The most important takeaway I received from reading this book was this:
If I find myself making progress on a problem, I should keep working on each step in a precise and detailed manner. I must be sure I can give justification on why I have approached each step the way I chose to.
If I achieve the result, make sure I can check the result. Can I go back and reproduce it? Can I devise a similar example with a set of parameters to produce a predictable result?
Upon reading all this, I had the realization that not only is this is the basis for problem-solving — it is the key to solving algorithms problems.
Confirming the result is one thing, but Polya makes the key suggestion in that we must STOP! We should not move on. A difficult problem requires reflection. We must take time to reflect on the thought process we have taken to work out the problem. This will help us remember how we were able to solve the problem using the specific tools in our mental toolkit. It will help us with future problems.
At some point during attempts to solve a difficult problem, we may get discouraged. We can’t give up! If we make one small step towards our solution, we need to appreciate the advancement. We need to be patient and take each step as a piece of the overall composition of the essential idea.
Take our guesses seriously, and don’t rush. Being aware of a “hunch” and keeping it in consideration may lead to a serious breakthrough. Well, just as long as we are cautious! We need to examine any guesses critically and see if they can be of use to us.
How to Solve It was amazing in drilling to me the overall problem solving process and caused me to self reflect on how I should approach hard problems. I don’t think I was that terrible at working on problems before — but now I truly believe I can become better at problem-solving and analysis if I take a step back and actually self-reflect on various points of the problem solving process.
Developing such a habit and practicing it as if it was nature is key.
This was overall a great read. It took me about a week to read and was a bit more difficult to go through — partly because it was so thought provoking!
The only downside was that I believe that the book went a little too long and the pace changed 75% of the way through. I believe the examples presented either went over my head purely due to lack of interest, or by then, I had already become convinced with the philosophy drilled by G. Polya on how to problem solve.
The major disadvantage of this book is that it does not help the reader build muscle memory of the various problem-solving heuristics. It would have been better if the author taught one heuristic followed by a few examples and problem sets before moving on to the next heuristic. The other challenge is that the author often does not print diagrams for geometry problems, making it harder to focus on problems when the reader has to draw mental pictures after having to decipher the original problem statement. One could argue that this is part of the learning, but I have noticed that I learn faster when I can see information presented in different formats.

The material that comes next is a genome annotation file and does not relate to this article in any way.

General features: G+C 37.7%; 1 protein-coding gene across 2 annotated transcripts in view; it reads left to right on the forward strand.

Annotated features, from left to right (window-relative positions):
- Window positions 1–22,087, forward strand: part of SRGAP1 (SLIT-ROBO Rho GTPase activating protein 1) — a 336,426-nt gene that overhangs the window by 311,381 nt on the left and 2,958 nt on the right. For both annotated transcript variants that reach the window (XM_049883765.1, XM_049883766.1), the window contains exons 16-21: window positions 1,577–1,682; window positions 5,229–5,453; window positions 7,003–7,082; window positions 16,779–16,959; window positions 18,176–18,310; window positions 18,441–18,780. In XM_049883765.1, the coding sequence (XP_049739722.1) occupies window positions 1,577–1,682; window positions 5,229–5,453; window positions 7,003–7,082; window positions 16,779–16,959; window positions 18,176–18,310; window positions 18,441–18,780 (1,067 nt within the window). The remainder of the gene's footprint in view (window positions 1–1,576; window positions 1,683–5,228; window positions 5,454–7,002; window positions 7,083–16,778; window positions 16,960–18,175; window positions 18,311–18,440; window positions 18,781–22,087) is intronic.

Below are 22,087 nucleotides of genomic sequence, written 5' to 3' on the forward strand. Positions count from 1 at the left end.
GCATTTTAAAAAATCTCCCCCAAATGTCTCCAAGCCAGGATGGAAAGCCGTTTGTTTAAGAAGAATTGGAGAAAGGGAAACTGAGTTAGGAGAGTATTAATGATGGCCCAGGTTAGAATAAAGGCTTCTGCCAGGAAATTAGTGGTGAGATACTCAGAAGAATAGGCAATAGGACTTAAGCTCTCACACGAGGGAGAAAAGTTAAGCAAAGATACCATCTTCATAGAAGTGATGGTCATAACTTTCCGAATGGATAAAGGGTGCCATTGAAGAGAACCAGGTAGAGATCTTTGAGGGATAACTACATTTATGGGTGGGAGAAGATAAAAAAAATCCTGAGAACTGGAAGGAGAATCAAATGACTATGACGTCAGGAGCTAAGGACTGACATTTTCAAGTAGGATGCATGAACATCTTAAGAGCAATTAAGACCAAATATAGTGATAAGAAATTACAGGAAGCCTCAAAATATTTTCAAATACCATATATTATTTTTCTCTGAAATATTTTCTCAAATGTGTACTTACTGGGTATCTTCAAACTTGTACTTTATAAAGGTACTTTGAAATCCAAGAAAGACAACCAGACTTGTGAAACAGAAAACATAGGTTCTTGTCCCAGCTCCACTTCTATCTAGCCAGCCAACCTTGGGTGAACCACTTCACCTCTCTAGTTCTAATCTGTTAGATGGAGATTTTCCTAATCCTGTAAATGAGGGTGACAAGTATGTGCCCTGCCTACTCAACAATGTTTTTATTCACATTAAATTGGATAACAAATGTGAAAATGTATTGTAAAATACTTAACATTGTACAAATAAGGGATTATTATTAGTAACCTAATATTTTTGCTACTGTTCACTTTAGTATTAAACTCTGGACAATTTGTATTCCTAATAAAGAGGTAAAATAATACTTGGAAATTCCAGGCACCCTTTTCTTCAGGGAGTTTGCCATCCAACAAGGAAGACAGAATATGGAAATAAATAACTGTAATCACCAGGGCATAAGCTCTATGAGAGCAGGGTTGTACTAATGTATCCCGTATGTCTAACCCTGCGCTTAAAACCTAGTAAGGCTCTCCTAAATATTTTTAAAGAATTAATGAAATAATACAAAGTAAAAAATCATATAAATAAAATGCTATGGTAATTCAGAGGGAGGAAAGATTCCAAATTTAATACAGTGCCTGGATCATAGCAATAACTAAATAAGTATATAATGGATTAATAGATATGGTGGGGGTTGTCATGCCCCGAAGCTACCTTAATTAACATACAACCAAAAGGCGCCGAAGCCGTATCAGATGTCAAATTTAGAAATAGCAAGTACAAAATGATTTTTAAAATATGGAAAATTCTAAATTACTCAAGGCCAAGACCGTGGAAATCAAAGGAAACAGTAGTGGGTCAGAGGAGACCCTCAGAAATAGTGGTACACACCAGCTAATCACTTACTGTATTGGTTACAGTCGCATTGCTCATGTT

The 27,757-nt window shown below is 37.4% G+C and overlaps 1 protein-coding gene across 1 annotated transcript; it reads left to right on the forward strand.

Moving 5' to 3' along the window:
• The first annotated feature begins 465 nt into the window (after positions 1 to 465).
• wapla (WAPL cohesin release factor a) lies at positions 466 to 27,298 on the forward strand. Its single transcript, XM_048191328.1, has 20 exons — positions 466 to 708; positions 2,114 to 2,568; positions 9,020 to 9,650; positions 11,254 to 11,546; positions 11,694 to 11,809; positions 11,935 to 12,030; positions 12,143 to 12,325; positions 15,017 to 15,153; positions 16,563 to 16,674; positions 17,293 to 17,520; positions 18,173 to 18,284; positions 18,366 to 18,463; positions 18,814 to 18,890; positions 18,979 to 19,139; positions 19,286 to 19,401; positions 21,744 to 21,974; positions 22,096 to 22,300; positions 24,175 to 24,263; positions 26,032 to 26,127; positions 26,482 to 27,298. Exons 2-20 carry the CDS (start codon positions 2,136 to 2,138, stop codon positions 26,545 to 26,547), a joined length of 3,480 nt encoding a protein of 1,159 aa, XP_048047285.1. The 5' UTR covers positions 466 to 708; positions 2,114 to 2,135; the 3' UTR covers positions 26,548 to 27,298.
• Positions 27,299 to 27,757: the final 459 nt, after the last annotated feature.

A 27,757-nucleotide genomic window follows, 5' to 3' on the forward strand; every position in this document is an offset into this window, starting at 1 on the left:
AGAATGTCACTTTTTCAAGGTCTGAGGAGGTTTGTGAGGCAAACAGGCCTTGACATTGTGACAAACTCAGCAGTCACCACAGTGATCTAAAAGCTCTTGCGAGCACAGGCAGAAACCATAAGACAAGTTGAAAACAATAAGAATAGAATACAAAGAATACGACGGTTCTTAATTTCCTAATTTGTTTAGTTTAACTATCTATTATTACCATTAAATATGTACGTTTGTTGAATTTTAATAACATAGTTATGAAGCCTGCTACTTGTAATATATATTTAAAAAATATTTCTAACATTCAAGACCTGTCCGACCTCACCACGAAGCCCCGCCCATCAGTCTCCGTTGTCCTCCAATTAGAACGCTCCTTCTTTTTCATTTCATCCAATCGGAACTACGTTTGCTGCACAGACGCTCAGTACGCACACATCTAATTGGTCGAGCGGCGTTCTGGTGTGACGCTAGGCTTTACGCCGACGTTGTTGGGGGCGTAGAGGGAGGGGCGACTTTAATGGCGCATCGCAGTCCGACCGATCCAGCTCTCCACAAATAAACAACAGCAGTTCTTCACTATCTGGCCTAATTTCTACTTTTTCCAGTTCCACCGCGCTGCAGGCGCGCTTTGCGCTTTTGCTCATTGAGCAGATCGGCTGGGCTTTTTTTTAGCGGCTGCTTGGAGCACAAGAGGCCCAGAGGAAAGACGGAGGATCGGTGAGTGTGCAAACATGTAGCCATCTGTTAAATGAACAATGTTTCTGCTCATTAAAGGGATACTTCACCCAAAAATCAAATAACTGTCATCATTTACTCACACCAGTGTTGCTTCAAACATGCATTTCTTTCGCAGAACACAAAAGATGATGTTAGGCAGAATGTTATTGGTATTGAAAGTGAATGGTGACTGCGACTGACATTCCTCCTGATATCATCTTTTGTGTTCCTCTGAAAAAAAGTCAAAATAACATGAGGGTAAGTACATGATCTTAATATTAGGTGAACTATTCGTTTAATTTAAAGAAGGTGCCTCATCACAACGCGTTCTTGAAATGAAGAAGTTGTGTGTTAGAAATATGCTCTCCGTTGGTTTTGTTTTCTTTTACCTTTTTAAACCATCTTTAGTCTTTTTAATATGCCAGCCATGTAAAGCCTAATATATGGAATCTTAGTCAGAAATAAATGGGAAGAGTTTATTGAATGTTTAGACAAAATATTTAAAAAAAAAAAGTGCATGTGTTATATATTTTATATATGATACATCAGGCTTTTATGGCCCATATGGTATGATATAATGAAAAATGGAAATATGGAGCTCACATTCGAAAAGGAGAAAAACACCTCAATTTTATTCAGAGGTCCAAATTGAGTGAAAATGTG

So my advice is by the book, become familiar with the heuristics and then find another source to practice these techniques more deliberately.
I purchased this book because of reviews here and recommendations from Math Stack Exchange. I found the book ... puzzling. The entire message is in the chart at the beginning of the book. The rest of the book you expect would expand on, explain, or gives example of the technique outlined in the front pages. But it does not. Instead it repeats and repeats again, often using the exact English phrases over and over again. The majority of the book is a dictionary of heuristic thinking. But the definitions are often circular and thus perhaps not so useful.
The format of the book is strange and not logical. Fuzzy. This book reduces to a 3-4 page hand out - 1 page for the message and a few pages of examples; combined with a poorly done dictionary on a different (although related) subject. Perhaps a more accurate title might be "A Mathematician's Dictionary of Heuristic Science with a Few Notes on Problem Solving".
On to it's usefulness as a problem solving method. There may be some merit in his suggestions for problem solving as outlined in the front pages. I gave it a try on (for me) a moderately difficult problem. I found his way to be (as another reviewer noted) methodical without being helpful. Then I tried solving a similar problem without using his method but really thought about what I was doing to solve the problem. Used my normal more intuitive method I found I do incorporate many of his suggestions but not in such a linear way. Perhaps it is me. Perhaps it is how my brain makes connections but I found this book confusing and not helpful.
With that said, I have bought the book and I will keep it on my shelf. Perhaps I will pick it up in a year or so and at that time figure out what exactly everyone is raving about.